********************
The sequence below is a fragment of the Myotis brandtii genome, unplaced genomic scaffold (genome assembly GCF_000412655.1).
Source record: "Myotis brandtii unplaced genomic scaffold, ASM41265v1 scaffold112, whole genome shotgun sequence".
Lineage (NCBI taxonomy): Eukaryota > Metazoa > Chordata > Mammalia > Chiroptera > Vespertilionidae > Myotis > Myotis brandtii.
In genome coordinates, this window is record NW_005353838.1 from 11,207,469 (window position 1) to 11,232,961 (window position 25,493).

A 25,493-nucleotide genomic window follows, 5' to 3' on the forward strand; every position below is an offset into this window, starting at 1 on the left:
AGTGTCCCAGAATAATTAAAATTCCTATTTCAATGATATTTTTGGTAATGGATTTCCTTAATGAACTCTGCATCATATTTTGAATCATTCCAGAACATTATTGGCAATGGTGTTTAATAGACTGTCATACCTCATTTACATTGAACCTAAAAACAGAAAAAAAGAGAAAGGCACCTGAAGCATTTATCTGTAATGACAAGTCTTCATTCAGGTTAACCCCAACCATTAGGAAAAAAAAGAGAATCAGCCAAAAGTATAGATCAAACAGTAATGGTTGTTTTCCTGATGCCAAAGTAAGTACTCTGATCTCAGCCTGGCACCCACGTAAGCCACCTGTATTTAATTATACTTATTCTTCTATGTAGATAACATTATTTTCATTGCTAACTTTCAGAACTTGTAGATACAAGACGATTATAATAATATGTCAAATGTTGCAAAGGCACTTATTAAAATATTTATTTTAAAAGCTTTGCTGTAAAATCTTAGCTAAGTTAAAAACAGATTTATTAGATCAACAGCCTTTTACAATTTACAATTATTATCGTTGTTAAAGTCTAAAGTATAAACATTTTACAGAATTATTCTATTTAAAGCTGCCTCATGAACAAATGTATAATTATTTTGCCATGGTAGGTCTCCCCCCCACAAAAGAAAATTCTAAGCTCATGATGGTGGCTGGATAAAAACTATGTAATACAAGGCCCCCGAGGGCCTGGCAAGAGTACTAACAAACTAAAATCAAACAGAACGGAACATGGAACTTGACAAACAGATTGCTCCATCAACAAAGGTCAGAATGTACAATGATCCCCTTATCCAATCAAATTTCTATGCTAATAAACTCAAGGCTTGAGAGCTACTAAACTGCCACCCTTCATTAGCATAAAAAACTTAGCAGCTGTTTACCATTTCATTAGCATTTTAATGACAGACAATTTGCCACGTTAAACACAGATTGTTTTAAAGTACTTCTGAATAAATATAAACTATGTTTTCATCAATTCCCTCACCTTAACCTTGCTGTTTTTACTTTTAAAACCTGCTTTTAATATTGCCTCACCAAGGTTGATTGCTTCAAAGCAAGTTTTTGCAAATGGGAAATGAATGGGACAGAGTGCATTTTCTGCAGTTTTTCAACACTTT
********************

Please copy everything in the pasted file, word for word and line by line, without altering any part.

The sequence below is a fragment of the Myotis brandtii genome, unplaced genomic scaffold (genome assembly GCF_000412655.1).
Source record: "Myotis brandtii unplaced genomic scaffold, ASM41265v1 scaffold112, whole genome shotgun sequence".
Lineage (NCBI taxonomy): Eukaryota > Metazoa > Chordata > Mammalia > Chiroptera > Vespertilionidae > Myotis > Myotis brandtii.
In genome coordinates, this window is record NW_005353838.1 from 11,207,469 (window position 1) to 11,232,961 (window position 25,493).

A 25,493-nucleotide genomic window follows, 5' to 3' on the forward strand; every position below is an offset into this window, starting at 1 on the left:
AGTGTCCCAGAATAATTAAAATTCCTATTTCAATGATATTTTTGGTAATGGATTTCCTTAATGAACTCTGCATCATATTTTGAATCATTCCAGAACATTATTGGCAATGGTGTTTAATAGACTGTCATACCTCATTTACATTGAACCTAAAAACAGAAAAAAAGAGAAAGGCACCTGAAGCATTTATCTGTAATGACAAGTCTTCATTCAGGTTAACCCCAACCATTAGGAAAAAAAAGAGAATCAGCCAAAAGTATAGATCAAACAGTAATGGTTGTTTTCCTGATGCCAAAGTAAGTACTCTGATCTCAGCCTGGCACCCACGTAAGCCACCTGTATTTAATTATACTTATTCTTCTATGTAGATAACATTATTTTCATTGCTAACTTTCAGAACTTGTAGATACAAGACGATTATAATAATATGTCAAATGTTGCAAAGGCACTTATTAAAATATTTATTTTAAAAGCTTTGCTGTAAAATCTTAGCTAAGTTAAAAACAGATTTATTAGATCAACAGCCTTTTACAATTTACAATTATTATCGTTGTTAAAGTCTAAAGTATAAACATTTTACAGAATTATTCTATTTAAAGCTGCCTCATGAACAAATGTATAATTATTTTGCCATGGTAGGTCTCCCCCCCACAAAAGAAAATTCTAAGCTCATGATGGTGGCTGGATAAAAACTATGTAATACAAGGCCCCCGAGGGCCTGGCAAGAGTACTAACAAACTAAAATCAAACAGAACGGAACATGGAACTTGACAAACAGATTGCTCCATCAACAAAGGTCAGAATGTACAATGATCCCCTTATCCAATCAAATTTCTATGCTAATAAACTCAAGGCTTGAGAGCTACTAAACTGCCACCCTTCATTAGCATAAAAAACTTAGCAGCTGTTTACCATTTCATTAGCATTTTAATGACAGACAATTTGCCACGTTAAACACAGATTGTTTTAAAGTACTTCTGAATAAATATAAACTATGTTTTCATCAATTCCCTCACCTTAACCTTGCTGTTTTTACTTTTAAAACCTGCTTTTAATATTGCCTCACCAAGGTTGATTGCTTCAAAGCAAGTTTTTGCAAATGGGAAATGAATGGGACAGAGTGCATTTTCTGCAGTTTTTCAACACTTT